Terrorist organisation Lashkar-e-Taiba had employed elaborate communication resources in its Karachi control room to stay in touch with the 10 Mumbai attackers, sources have revealed.
On the Pakistani side, Iftikhar Ali, an LeT operative from Faisalabad, had instructed two Islamabad-based persons - Mohammad Nawaj Naji and Shahzada Khan - to make a payment of $250 to Callphonex for procuring VoIP (Voice over Internet Protocol) connections.
Pakistan has informed India that Iftikhar Ali is absconding.
Another payment was made by one Javed Iqbal in Italy, who stated that though his identity was used, but he has no links with LeT. The operatives had opened the accounts in the name of Kharak Singh of India to cover their tracks. The VoIP connections were installed in four laptops by LeT handlers, to be used in the LeT control room.
According to evidence received from Pakistan on the 26/11 attacks and documents filed by Mumbai police in court, LeT operatives had created 15 computer-to-phone accounts (numbers of 40000000 to 40000014 ), 10 common client accounts (numbers 31000000 to 31000009) and five direct inward dialing (DID) Austrian numbers (4320880764 to 43720880768).
The five DID lines were connected to an equal number of computer-to-phone accounts (number 40000000 to 40000004). The five Austrian DID numbers were programmed to connect directly to computer-to-phone account numbers. When a caller dialled one of the DID numbers, it would connect directly to one of account numbers/computers.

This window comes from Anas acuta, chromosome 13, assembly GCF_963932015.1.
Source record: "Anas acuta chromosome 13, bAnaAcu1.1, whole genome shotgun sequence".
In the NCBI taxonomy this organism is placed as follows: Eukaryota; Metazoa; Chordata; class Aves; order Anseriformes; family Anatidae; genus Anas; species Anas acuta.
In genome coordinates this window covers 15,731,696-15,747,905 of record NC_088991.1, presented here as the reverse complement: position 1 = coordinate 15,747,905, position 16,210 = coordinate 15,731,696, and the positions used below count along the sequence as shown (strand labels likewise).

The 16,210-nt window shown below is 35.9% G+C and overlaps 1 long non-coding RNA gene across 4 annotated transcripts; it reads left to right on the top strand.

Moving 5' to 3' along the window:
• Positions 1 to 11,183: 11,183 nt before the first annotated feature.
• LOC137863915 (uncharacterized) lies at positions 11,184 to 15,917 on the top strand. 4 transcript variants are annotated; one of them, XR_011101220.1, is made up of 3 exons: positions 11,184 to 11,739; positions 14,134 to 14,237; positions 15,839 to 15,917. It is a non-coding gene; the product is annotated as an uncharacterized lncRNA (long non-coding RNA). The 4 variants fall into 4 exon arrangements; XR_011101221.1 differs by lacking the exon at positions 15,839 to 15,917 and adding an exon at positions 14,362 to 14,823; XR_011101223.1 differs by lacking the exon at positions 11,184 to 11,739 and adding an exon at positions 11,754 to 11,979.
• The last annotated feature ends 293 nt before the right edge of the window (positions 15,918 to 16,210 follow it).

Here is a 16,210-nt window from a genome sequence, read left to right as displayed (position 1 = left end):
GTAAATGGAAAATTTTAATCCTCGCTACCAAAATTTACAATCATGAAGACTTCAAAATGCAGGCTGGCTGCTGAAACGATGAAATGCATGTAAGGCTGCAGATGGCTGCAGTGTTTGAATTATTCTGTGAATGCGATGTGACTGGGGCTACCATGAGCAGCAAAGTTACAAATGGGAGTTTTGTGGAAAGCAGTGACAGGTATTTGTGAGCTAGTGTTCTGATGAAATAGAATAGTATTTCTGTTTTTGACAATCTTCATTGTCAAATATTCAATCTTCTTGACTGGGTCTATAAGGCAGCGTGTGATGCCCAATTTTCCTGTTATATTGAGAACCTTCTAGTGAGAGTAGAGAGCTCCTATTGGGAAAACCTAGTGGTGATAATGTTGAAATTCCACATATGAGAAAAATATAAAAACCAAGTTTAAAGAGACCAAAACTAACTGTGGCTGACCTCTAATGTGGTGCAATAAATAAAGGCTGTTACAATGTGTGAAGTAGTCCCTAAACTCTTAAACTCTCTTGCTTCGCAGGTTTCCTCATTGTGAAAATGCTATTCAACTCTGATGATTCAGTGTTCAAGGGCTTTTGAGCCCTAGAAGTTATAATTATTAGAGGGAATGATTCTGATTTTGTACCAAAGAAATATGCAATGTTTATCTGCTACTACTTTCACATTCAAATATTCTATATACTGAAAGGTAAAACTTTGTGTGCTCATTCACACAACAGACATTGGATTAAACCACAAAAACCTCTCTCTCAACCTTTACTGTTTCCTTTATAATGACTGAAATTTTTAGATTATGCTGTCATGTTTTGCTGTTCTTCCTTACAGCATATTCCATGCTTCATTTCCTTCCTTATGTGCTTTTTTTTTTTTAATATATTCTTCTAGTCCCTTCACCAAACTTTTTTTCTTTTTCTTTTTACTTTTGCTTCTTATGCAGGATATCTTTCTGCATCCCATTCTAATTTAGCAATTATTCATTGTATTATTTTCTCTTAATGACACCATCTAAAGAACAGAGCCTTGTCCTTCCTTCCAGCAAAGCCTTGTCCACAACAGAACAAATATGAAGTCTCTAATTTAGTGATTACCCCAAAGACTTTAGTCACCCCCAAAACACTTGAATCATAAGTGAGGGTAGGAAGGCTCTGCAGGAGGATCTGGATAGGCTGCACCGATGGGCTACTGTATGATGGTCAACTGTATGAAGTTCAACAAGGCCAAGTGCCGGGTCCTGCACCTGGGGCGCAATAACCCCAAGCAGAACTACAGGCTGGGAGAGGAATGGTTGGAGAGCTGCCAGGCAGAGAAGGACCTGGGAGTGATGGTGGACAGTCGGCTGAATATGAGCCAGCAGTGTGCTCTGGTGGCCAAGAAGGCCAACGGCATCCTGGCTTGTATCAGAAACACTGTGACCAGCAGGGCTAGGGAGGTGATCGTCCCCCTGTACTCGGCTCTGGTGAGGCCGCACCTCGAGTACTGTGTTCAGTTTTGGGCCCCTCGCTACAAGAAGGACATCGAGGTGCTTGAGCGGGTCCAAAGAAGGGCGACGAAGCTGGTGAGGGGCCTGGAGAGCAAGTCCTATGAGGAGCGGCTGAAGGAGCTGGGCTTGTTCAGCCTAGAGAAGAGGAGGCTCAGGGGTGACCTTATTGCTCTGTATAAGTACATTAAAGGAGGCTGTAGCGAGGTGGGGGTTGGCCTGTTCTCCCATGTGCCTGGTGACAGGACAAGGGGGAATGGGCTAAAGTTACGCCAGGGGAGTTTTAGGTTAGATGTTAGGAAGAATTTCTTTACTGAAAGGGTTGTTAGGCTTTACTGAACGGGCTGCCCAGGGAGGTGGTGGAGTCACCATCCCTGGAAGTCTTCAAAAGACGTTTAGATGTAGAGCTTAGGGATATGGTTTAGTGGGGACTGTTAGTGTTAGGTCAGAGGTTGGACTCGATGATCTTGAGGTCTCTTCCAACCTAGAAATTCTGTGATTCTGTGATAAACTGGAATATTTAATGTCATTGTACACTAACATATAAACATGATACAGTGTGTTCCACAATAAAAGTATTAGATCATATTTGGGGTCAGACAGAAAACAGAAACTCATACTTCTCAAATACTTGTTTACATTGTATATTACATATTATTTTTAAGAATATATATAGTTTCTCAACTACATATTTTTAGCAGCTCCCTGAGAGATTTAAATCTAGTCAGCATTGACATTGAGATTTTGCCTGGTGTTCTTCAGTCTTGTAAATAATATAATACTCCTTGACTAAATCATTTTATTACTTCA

"Such an elaborate arrangement can be made only with the help of state actors in Pakistan," said a security source.The session's court judgment in the trial against lone attacker Kasab also dwelt on the issue. The judgment stated that the VoIP service allows an individual to make and receive phone calls between any computer to computer, computer to telephone, and telephone to telephone, through the Internet. A DID number allows public telephone networks to connect with a VoIP account.
The evidence received from Pakistan showed that the attackers in India used cell phones through DID numbers to stay in touch with their handlers. Of the 10 common client accounts, five were used to call attackers.